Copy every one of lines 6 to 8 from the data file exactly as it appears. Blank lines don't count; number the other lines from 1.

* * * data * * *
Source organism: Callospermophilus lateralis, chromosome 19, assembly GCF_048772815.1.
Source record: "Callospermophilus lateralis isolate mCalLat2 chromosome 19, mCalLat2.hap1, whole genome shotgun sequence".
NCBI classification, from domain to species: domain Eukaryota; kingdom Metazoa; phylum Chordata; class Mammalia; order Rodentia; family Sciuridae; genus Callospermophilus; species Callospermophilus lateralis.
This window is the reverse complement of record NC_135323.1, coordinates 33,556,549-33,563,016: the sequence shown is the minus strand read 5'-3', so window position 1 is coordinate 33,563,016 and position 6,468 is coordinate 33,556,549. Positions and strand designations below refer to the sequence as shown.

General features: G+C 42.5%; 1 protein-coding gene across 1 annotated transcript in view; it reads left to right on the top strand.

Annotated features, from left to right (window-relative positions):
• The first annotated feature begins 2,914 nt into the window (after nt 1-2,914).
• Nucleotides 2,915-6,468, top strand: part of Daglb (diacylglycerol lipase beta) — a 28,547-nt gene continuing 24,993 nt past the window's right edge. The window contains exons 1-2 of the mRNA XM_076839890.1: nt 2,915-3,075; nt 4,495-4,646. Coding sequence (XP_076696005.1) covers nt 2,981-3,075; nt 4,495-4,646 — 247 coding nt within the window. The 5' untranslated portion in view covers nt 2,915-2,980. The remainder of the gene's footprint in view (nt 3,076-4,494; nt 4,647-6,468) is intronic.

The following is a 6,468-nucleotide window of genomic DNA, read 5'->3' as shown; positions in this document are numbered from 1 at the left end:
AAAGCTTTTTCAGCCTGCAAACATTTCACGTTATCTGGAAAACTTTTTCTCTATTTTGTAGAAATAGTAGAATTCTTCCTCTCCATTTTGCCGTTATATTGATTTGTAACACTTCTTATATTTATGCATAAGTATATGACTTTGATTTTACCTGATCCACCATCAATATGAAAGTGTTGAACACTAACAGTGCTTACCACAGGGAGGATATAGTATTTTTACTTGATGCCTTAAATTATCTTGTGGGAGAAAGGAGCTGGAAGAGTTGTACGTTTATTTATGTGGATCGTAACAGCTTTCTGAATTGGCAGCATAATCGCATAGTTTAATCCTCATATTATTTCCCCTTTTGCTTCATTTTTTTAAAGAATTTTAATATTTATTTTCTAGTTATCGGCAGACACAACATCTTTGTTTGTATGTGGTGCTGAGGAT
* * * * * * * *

Annotated features, from left to right (window-relative positions):
• The first annotated feature begins 2,914 nt into the window (after nt 1-2,914).
• Nucleotides 2,915-6,468, top strand: part of Daglb (diacylglycerol lipase beta) — a 28,547-nt gene continuing 24,993 nt past the window's right edge. The window contains exons 1-2 of the mRNA XM_076839890.1: nt 2,915-3,075; nt 4,495-4,646. Coding sequence (XP_076696005.1) covers nt 2,981-3,075; nt 4,495-4,646 — 247 coding nt within the window. The 5' untranslated portion in view covers nt 2,915-2,980. The remainder of the gene's footprint in view (nt 3,076-4,494; nt 4,647-6,468) is intronic.